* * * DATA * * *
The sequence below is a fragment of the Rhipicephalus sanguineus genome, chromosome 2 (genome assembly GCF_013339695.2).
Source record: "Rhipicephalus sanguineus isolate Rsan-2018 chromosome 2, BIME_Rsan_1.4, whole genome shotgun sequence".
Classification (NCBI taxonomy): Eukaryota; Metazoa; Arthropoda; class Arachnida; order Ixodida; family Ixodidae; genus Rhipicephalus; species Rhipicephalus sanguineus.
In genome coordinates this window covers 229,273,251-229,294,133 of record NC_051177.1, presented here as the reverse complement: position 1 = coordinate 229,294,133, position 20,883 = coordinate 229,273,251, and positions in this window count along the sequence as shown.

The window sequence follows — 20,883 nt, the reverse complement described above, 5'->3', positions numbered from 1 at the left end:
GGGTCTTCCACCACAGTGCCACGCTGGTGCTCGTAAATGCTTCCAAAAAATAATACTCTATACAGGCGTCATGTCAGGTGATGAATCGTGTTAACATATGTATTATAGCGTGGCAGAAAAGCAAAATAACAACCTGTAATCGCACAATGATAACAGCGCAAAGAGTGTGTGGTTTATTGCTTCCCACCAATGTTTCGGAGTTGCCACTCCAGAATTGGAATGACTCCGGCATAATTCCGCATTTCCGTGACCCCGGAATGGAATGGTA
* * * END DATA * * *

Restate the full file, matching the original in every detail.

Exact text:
The sequence below is a fragment of the Rhipicephalus sanguineus genome, chromosome 2 (genome assembly GCF_013339695.2).
Source record: "Rhipicephalus sanguineus isolate Rsan-2018 chromosome 2, BIME_Rsan_1.4, whole genome shotgun sequence".
Classification (NCBI taxonomy): Eukaryota; Metazoa; Arthropoda; class Arachnida; order Ixodida; family Ixodidae; genus Rhipicephalus; species Rhipicephalus sanguineus.
In genome coordinates this window covers 229,273,251-229,294,133 of record NC_051177.1, presented here as the reverse complement: position 1 = coordinate 229,294,133, position 20,883 = coordinate 229,273,251, and positions in this window count along the sequence as shown.

The window sequence follows — 20,883 nt, the reverse complement described above, 5'->3', positions numbered from 1 at the left end:
GGGTCTTCCACCACAGTGCCACGCTGGTGCTCGTAAATGCTTCCAAAAAATAATACTCTATACAGGCGTCATGTCAGGTGATGAATCGTGTTAACATATGTATTATAGCGTGGCAGAAAAGCAAAATAACAACCTGTAATCGCACAATGATAACAGCGCAAAGAGTGTGTGGTTTATTGCTTCCCACCAATGTTTCGGAGTTGCCACTCCAGAATTGGAATGACTCCGGCATAATTCCGCATTTCCGTGACCCCGGAATGGAATGGTA